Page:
On a recent weekend trip with friends in Paris, l spent a whole day using the famed velib ( short for free or freedom bikes in French ) bike scheme in the city and it was certainly a joy to use as a tourist. Not surprisingly while on my bike l imagined how a similiar scheme would work in London.
Last summer the Paris authority launched the Velib bike scheme, depositing 20,000 heavy duty bicycles in 750 or so special racks around the city and anyone who wants one simply swipes they travel card and pedals off wherever they want to go. Subscribers must pay 29 euros ( £ 20 ) a year, give their credit card details and leave a 150 euro credit deposit. This buys half an hour’s pedalling a day and a card to lock and unlock bicycles from automated stations spaced every 300 metres in the city centre. Visitors to Paris can buy a daily velib card for 5 euros. The bikes have already been borrowed 1.2 million times, that is on average 6 journeys a day largely short ones.
Nowhere is the project being watched with greater interest then in London itself with the previous mayor having asked Transport for London to develop similiar plan for London and bring together several schemes across the whole of the city. In many ways an investment in such a scheme would be a much better initiative to encourage cycling then bringing the Tour de France back London again, as l’m not convinced that bringing an elite sport actually gets people on their bikes.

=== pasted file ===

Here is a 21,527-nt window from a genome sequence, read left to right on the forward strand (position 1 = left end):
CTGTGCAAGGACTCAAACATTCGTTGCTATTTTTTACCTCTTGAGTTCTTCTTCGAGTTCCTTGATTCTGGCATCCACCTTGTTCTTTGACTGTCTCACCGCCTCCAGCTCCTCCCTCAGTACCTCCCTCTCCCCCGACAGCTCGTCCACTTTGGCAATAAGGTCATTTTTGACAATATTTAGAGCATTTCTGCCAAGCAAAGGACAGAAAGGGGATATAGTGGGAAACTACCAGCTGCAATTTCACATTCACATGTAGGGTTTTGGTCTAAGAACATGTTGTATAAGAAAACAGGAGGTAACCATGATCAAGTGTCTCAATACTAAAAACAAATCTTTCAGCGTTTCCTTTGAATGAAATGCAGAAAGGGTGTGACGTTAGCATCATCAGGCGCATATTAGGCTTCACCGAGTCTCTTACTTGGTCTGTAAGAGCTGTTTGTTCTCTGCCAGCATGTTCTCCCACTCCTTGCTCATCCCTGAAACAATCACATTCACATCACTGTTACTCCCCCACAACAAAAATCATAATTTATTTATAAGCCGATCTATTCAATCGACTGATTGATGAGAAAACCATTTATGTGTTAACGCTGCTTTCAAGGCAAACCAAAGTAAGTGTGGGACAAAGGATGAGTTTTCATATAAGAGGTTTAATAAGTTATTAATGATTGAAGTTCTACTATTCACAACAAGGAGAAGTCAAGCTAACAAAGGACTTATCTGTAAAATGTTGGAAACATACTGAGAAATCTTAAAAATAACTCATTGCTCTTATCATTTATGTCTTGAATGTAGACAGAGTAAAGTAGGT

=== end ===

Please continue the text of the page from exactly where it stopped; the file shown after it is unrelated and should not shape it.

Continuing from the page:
It was also immediately apparent some of the problems the bike hire scheme was having in Paris. For example to was clear that some stations were more popular for bike hire then others like those at low-level stands rather those at higher levels. Thus one would have to have a major exercise each night to move the bikes around. When you did find a bike it was often punctured and not roadworthy, so maintenance is a key issue as well. At present in Paris, the advertising company JC Decaux provides all this for free-advertising in Central Paris but it will be interesting to see how long this continues. Moreover it is suspected that useage will be seasonal, that is the real test will come with the end of summer and return of the winter months.
A number of ” free-bike” schemes have been road tested in London like the OY bikes in Hammersmith & Fulham three years ago. Here the bike could be hired for 30 minutes with a £ 10 registration fees using the OYbike call centre. It’s biggest issue was its geographical coverage as it was restricted to the London Borough of Hammersmith & Fulham and for any scheme to be successful it would need to cover the whole of Central London. Surprisingly in University towns like St Andrews and Cambridge when it was tested all the bikes had been stolen in the early pilot schemes. And in cities like Southampton and Bristol lack of cooperation from rail operators was felt not to have helped the bike hire schemes.
That said it would be great to see a comprehensive bike hire scheme in London learning from similiar exercises across the world and not just Paris. On my return to London after the weekend trip to Paris, l was reminded that the original bike hire scheme in Europe was in Barcelona with their Bicing cycle scheme achieving over 90,000 subscribers, 2 million hires, 960 reduction in CO2 emissions and the scheme being extended to cover all the city districts in 2008. It sounds to me that I should take my next private research trip there!